We traditionalists have two tasks ahead of us. The one we are most involved with now is challenging the liberal political ideas that are currently dominant. What we also need to do is to promote a different ideal of what a good and successful man is. This is what the radical left did in breaking down the older Western civilisation: they openly promoted their idea of the New Man (and the New Woman).

We obviously don't need to reject the particular aims of career success, family and a nice house - we can continue to point out the unnecessary obstacles being put in the way of achieving these goals.

These aims, though, don't define masculine strength or a complete and admirable life for a man. It is the man who is strong enough to go further and contribute to the defence of his own civilisation and tradition who deserves our respect.

6 comments:

  1. What Mr. Richardson said is so important I just want to repeat it:

    "[T]he image Australian middle-class men have of their role in life is too confined. To be a good and successful man means succeeding in your career, having a family, having a nice house and perhaps contributing to a charity for poor people overseas....

    "But what is missing is any sense that these men have a larger, civilisational role in society. There is no expectation that middle-class men will act to uphold the best aspects of the tradition they were born into; or that they will act in the public sphere to defend institutions like the family; or that they will identify more widely with [their] national tradition..."

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  2. The idea is that being a middle-class man in liberal society means taking care of your personal business, your personal responsibiliiees, taking care of your family. But it doesn't mean protecting the institution of the family itself. It doesn't mean being a leader and defender of society. And that's why Western men are small and shrunken and lack force.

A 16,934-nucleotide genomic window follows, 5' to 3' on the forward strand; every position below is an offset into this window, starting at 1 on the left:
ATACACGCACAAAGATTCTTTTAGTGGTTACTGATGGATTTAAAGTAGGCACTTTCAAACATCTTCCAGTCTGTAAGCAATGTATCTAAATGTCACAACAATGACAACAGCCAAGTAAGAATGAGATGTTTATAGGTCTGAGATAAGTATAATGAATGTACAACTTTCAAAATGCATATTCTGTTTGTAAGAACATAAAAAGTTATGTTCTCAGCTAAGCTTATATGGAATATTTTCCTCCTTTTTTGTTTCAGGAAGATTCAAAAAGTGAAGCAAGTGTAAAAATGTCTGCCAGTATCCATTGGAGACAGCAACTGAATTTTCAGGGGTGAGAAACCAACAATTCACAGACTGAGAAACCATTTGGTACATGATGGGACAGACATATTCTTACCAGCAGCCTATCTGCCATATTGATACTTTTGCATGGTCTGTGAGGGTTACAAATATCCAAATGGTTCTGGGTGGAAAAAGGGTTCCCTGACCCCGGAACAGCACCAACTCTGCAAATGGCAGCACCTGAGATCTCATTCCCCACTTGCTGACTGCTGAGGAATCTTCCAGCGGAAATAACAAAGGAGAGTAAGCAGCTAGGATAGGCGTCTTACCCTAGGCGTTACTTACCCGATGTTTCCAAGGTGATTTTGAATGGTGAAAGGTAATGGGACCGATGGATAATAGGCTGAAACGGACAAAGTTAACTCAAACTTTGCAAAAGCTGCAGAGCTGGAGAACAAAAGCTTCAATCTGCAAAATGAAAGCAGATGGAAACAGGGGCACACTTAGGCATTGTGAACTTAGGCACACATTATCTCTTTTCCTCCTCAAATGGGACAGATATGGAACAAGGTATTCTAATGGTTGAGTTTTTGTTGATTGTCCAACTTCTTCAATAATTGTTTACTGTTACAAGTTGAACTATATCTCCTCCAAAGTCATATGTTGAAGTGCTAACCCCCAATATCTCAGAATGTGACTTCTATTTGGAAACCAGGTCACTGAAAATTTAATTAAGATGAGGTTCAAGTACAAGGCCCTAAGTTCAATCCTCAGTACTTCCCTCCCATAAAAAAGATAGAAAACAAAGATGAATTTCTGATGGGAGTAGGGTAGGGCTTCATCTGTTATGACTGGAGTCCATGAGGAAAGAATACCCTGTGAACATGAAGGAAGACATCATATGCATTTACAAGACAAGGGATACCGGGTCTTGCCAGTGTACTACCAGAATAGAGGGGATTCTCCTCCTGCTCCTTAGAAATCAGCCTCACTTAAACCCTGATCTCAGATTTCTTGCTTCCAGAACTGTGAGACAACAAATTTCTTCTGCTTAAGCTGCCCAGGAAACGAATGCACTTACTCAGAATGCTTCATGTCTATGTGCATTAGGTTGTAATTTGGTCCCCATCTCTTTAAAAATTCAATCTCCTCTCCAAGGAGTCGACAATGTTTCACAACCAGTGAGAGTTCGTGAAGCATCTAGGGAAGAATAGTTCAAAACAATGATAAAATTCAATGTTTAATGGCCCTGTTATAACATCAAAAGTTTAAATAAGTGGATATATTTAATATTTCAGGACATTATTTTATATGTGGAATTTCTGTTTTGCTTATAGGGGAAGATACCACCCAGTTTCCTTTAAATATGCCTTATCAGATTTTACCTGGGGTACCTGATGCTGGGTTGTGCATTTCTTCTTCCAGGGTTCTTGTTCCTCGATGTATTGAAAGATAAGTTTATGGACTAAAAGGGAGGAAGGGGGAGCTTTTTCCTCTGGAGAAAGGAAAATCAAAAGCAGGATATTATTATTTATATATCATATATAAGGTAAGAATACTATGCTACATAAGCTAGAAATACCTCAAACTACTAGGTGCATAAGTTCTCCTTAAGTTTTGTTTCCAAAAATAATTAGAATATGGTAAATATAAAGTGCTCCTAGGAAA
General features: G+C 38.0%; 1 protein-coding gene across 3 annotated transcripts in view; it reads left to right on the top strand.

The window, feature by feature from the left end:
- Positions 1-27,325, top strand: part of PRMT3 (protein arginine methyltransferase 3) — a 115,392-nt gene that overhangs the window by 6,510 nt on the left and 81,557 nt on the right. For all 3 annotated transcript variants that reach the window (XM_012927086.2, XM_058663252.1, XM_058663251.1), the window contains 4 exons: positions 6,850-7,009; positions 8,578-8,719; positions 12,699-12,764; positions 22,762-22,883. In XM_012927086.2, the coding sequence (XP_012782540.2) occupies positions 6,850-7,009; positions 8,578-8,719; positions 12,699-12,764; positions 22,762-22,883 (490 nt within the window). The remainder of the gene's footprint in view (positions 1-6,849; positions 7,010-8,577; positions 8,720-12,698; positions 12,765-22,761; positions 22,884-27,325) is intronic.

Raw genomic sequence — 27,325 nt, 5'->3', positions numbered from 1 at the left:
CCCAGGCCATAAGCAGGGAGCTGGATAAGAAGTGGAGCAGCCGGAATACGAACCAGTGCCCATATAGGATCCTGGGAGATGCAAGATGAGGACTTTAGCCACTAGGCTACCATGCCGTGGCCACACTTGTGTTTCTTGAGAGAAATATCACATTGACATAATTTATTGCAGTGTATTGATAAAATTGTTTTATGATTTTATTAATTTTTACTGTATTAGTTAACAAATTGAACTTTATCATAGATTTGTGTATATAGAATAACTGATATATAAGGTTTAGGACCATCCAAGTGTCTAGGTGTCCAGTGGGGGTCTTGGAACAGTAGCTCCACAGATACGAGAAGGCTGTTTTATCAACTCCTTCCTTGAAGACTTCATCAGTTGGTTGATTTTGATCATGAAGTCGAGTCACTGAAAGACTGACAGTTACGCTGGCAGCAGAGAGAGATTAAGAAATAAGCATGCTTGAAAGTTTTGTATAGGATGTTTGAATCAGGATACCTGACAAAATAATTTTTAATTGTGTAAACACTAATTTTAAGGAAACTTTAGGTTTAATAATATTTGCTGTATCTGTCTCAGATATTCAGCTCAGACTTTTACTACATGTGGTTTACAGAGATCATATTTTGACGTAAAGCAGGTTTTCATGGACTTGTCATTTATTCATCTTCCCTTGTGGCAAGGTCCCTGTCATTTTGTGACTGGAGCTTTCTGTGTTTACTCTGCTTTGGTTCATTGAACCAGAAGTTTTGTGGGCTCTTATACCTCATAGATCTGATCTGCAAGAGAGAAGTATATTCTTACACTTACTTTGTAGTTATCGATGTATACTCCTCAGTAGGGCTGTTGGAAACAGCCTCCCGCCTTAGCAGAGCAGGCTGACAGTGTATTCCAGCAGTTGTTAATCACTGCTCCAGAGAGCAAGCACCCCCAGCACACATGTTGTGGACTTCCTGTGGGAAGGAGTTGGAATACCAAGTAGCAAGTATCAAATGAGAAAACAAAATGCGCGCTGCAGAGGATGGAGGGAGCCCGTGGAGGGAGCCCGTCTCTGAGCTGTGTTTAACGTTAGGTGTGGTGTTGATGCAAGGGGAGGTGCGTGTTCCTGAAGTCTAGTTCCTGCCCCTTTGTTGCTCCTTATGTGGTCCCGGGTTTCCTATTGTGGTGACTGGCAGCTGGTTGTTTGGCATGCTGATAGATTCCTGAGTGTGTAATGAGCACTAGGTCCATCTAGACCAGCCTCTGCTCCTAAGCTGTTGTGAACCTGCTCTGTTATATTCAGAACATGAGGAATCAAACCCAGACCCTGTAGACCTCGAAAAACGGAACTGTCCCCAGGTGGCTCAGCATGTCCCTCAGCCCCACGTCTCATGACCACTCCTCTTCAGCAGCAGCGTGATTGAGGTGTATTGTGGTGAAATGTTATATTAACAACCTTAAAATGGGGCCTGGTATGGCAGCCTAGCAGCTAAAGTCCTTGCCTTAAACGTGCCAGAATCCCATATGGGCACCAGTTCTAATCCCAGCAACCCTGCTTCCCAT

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  3. if you discriminate against white men and attempt to block their success aren't you also discriminating against their wives and children?

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  4. Lawrence Auster has restated the problem with clarity and force in his second comment. It's much appreciated.

    Anonymous, definitely. Perhaps this helps to explain why many women become more conservative after they marry - they begin to recognise that they have a common interest with their husbands.

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  5. Mark, you are, of course, correct. Western men no longer see themselves as the upholders or defenders of a particular ethnic, cultural or civilisational tradition, simply because they no longer identify with any particular traditions.

    Hence the reason why traditional Western society is failing - it's historical guardians have turned their backs on their heritage, their people and their civilisation. We're all just atomised individuals now, after all.

    One thing that has struck me during my dealings with other peoples and cultures is the tribalism practised by nearly every non-Western culture.

    We individualistic, post-ethnic Westerners, especially those of us descended from the remarkably non-ethnocentric English (makes you wonder how they ever survived at all as an ethnic group), tend to look down as such tribalism. Yet our rejection of such ethnic and cultural attachments is depriving Western men of their traditional roles as the patriarchs of a particular "tribe", and depriving Westerners, in general, of a continued existence as a distinct people.

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  6. CS, an impressive comment, thanks. One pleasing development I've observed over the past couple of years is an increase in the number of intelligent and capable people making a contribution. This won't have the effect of changing the mainstream culture, but it will help the process of gathering together those who still identify with their own tradition.